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08.05.2019 Academic Article


By Ruth Akua Kesewaa

The global prevalence of glaucoma for population aged 40-80 years is about 3.4%. In 2013, the number of people aged 40-80 years with glaucoma worldwide was estimated to be about 64.3 million, increasing to about 76 million in 2020 and 111.8 million in 2040. The high incidence of glaucoma cannot be over-emphasized and so much awareness must be created for glaucoma.

My grandmother died of glaucoma because she had no knowledge of the disease. She thought it was a mere pain she felt in her eye so she refused to see an eye specialist upon being advised severally. My grandmother decided go to the hospital when she was partially blind but at that time the disease had progressed to the chronic stage with many complications. After some few years of being diagnosed of glaucoma, my lovely grandmother passed away. I am so passionate about glaucoma because of this incidence and would take every opportunity I get to educate people on glaucoma. Glaucoma is less talked about but I want to say it is one of the deadly diseases if not earlier diagnosed and treated.

To begin with, Glaucoma is a group of diseases that damage the eye’s optic nerve. The eye constantly makes aqueous humor . As new aqueous flows into your eye, the same amount should drain out. The fluid drains out through an area called the drainage angle . This process keeps pressure in the eye (called intraocular pressure or IOP) stable. But if the drainage angle is not working properly, fluid builds up. Pressure inside the eye rises, damaging the optic nerve . This can result in vision loss and blindness. However, with early detection and treatment, you can often protect your eyes against serious vision loss.

Some people have a higher than normal risk of getting glaucoma . This includes people who; are over age 40, have family history of glaucoma, have high eye pressure , are farsighted or nearsighted , have had an eye injury , use long-term steroid medications, have corneas that are thin in the center, have thinning of the optic nerve, have diabetes , migraines , high blood pressure , poor blood circulation or other health problems affecting the whole body.

Types of Glaucoma
The several types of glaucoma include; Open-Angle Glaucoma, Angle-Closure Glaucoma, Normal-Tension Glaucoma (NTG), and Congenital Glaucoma.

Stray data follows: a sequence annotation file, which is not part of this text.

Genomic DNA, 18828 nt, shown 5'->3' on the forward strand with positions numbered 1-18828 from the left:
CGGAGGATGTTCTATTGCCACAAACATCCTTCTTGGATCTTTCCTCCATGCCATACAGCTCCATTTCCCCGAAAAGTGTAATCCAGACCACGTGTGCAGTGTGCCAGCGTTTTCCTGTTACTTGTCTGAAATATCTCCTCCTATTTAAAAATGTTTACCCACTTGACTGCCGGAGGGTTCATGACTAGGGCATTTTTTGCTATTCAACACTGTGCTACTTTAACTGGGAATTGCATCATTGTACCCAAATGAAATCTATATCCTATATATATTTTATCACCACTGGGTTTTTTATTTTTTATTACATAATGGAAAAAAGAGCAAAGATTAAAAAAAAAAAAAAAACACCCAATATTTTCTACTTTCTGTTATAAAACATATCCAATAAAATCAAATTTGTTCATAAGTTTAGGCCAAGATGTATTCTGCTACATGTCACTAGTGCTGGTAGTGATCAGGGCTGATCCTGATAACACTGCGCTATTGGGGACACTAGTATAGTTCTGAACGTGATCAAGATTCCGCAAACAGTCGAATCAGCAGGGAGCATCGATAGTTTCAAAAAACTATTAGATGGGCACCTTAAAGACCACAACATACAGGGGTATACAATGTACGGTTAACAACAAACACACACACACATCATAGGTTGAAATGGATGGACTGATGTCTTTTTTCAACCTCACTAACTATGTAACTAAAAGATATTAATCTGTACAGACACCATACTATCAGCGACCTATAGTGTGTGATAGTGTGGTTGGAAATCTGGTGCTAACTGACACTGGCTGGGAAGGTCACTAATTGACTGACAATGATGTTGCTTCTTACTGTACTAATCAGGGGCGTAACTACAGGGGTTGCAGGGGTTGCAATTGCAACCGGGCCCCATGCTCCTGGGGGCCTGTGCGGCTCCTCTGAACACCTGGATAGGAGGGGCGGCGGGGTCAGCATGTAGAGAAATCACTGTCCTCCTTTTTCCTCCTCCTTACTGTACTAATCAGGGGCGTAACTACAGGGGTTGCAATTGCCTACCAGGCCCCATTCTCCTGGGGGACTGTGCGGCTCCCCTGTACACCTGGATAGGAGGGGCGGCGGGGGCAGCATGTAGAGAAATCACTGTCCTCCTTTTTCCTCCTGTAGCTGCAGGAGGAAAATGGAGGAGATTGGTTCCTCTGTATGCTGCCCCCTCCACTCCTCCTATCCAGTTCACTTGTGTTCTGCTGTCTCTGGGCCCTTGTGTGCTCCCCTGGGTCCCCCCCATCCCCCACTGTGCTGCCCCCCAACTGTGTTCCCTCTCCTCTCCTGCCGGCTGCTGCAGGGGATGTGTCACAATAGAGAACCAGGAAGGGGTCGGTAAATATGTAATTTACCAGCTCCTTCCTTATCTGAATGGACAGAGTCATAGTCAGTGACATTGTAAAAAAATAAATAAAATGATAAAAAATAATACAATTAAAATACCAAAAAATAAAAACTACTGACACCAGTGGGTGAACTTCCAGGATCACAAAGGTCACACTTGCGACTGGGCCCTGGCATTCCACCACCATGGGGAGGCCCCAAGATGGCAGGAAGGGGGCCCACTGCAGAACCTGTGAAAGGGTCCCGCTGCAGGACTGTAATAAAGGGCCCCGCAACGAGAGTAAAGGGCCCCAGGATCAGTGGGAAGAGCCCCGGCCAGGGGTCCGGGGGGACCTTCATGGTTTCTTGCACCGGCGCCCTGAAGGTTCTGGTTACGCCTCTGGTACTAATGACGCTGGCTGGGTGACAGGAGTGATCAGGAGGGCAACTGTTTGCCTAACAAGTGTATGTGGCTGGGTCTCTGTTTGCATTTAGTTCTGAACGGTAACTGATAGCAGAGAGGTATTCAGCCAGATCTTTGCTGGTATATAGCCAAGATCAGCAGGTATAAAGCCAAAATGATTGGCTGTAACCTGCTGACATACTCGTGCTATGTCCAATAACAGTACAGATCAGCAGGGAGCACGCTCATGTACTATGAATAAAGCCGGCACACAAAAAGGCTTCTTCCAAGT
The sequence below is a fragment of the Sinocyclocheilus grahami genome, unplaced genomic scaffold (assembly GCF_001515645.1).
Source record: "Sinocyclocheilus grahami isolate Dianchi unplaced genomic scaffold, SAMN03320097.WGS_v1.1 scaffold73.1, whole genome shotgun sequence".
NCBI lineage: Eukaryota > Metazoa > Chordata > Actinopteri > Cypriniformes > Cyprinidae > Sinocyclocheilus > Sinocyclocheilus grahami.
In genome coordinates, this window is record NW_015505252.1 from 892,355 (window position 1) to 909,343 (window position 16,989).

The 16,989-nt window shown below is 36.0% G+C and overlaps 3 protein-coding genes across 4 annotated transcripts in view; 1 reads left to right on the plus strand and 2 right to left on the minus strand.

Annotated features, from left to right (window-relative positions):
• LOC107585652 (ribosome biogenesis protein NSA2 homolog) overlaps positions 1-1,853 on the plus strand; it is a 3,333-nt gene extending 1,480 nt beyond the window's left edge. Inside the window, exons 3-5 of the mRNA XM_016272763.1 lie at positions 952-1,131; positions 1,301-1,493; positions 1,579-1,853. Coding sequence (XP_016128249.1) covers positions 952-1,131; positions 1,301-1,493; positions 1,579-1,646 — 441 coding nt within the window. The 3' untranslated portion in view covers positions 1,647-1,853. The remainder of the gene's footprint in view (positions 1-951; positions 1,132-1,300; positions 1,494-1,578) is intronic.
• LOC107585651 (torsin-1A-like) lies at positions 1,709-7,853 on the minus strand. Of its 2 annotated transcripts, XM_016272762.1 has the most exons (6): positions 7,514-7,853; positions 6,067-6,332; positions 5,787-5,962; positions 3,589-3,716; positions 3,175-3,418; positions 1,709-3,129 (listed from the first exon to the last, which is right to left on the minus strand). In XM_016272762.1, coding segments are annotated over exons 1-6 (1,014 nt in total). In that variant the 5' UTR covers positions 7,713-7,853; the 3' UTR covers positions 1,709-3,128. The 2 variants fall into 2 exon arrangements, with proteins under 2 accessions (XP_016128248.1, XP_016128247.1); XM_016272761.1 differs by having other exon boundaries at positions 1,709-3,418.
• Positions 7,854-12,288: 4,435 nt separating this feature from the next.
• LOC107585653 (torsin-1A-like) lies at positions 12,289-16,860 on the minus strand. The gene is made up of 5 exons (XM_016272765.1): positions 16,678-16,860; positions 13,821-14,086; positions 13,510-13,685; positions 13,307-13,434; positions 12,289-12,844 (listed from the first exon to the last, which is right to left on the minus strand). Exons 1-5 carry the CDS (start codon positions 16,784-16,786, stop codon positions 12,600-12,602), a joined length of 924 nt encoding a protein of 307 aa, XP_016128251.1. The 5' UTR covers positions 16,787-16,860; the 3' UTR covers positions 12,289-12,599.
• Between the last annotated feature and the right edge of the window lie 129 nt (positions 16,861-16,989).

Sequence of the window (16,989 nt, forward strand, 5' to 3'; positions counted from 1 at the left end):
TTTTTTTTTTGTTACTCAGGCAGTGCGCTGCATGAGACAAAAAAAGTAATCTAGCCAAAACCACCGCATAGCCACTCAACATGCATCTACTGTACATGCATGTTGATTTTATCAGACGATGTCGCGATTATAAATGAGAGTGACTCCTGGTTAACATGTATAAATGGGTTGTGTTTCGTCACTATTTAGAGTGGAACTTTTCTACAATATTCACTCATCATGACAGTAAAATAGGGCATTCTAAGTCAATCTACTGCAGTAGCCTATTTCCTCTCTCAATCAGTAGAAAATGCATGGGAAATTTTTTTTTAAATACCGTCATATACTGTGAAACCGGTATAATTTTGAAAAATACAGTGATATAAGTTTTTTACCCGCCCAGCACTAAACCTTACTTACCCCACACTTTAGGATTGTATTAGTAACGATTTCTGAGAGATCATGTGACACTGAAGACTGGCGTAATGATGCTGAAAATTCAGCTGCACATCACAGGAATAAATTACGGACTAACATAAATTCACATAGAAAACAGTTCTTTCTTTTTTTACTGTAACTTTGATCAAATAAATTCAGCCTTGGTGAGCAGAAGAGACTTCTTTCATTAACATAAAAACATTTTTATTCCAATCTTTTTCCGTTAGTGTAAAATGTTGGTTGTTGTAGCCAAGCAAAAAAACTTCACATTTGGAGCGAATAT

Symptoms of Glaucoma
Hazy or blurred vision
The appearance of rainbow-colored circles around bright lights

Severe eye and head pain
Nausea or vomiting (accompanying severe eye pain)
Sudden sight loss
Glaucoma could be asymptomatic asserting the reason why we should have regular checkups of the eye even if we have no eye problem.

Complications of glaucoma
Loss of Vision
Glaucoma is responsible for 1 in 10 cases of blindness.

Management of Glaucoma
The goal of glaucoma treatment is to prevent further vision loss by controlling pressure in the eye. Medication may come in the form of eye drops, pills. There are five major classes of drugs used in the treatment of glaucoma. These include acetylcholine receptor agonist, adrenoceptor agonist, carbonic anhydrase inhibitors, beta-adrenoceptor antagonist and prostaglandin analogues. Examples of drugs used in to treat glaucoma include; xalatan, lumigan, travatan.

Maintain a healthy weight
Keep your blood pressure at normal levels
Control use of steroid medications
Cease smoking
Limit caffeine intake to moderate levels, because some evidence suggests that high amount of caffeine may increase eye pressure

In summary, glaucoma is a disease that damages the optic nerve associated with elevated intraocular pressure which could lead to vision loss if not earlier detected and treated. Health living such as; maintaining a healthy weight, exercising regularly, avoiding the use of steroid medication prevents an individual from high risk of glaucoma. It is important one sees an optometrist immediately if one suspect symptoms of glaucoma to prevent further complications. Treatment option for patient with glaucoma include medications, laser therapy, and incisional surgery.

Written By:
Ruth Akua Kesewaa
BSc. Physician Assistant Studies
University of Cape Coast

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